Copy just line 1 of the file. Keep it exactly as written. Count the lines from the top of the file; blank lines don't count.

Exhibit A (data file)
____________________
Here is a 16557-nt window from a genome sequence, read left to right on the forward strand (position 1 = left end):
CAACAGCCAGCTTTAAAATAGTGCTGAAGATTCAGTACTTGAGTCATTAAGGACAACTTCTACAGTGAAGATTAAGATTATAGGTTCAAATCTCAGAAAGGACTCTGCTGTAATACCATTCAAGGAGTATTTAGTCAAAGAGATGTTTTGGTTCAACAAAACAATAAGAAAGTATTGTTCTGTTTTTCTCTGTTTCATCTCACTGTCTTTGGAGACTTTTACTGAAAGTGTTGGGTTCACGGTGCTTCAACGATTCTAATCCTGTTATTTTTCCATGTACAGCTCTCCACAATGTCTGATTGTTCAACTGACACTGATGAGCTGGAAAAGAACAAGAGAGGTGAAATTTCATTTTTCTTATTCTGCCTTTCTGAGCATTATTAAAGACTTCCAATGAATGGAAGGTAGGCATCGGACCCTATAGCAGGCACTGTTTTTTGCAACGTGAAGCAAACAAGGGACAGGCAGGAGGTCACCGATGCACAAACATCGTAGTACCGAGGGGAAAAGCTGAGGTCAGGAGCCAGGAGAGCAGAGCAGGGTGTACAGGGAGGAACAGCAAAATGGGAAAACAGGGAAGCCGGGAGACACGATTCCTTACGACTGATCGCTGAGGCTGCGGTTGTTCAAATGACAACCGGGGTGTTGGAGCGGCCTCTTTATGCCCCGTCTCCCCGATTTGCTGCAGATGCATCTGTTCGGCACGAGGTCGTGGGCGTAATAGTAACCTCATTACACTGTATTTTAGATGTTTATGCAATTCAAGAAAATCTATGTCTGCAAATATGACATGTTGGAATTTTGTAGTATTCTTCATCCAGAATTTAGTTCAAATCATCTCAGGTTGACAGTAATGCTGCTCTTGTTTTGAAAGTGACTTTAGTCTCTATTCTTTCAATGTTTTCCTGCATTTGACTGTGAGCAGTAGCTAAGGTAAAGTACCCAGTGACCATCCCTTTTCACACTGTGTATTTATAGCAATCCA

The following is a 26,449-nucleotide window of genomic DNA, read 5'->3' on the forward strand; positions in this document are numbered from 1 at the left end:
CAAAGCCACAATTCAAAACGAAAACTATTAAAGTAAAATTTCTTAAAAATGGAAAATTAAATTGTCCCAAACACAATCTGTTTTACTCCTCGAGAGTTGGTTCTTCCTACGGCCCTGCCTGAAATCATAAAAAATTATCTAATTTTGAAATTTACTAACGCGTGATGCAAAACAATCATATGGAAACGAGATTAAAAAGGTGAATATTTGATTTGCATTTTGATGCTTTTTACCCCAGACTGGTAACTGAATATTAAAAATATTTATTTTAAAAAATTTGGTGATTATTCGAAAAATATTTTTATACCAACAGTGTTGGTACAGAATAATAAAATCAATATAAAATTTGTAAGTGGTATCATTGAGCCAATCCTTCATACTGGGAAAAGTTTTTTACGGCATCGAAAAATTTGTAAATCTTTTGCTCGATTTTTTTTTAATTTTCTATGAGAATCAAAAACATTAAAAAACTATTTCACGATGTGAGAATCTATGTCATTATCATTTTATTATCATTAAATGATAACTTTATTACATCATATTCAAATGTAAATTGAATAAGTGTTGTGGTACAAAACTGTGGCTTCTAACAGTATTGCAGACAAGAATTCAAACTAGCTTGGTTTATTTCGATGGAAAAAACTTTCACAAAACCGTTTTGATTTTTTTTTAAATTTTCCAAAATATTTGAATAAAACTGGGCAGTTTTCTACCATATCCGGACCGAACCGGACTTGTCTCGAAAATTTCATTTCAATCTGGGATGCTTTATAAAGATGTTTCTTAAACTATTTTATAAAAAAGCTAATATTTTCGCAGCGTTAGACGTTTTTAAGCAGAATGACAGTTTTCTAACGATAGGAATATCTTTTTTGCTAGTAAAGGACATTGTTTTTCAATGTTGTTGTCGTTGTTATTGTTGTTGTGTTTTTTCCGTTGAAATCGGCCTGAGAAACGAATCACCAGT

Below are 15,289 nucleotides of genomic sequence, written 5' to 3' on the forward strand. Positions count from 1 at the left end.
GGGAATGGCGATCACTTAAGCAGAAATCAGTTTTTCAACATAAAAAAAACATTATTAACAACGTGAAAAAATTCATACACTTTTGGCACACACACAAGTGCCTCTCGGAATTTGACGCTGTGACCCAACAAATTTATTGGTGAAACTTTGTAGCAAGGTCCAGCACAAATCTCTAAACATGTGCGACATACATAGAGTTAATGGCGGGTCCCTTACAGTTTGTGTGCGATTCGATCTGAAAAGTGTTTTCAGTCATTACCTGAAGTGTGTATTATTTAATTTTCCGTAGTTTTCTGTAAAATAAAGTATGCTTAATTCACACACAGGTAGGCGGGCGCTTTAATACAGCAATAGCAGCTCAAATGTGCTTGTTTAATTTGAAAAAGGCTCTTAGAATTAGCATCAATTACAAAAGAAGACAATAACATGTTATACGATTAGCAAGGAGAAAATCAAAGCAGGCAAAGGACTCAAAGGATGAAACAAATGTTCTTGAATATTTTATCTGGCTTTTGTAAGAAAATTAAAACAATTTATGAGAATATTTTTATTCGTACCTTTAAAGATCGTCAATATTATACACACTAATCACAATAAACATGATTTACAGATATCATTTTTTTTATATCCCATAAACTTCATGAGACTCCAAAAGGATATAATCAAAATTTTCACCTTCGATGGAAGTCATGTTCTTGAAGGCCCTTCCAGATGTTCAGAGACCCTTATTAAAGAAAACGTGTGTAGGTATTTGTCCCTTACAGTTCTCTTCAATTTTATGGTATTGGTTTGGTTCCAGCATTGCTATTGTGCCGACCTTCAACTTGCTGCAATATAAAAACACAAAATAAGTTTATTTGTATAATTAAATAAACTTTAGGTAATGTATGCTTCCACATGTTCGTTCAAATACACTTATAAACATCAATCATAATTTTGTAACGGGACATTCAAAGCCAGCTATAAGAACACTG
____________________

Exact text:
Here is a 16557-nt window from a genome sequence, read left to right on the forward strand (position 1 = left end):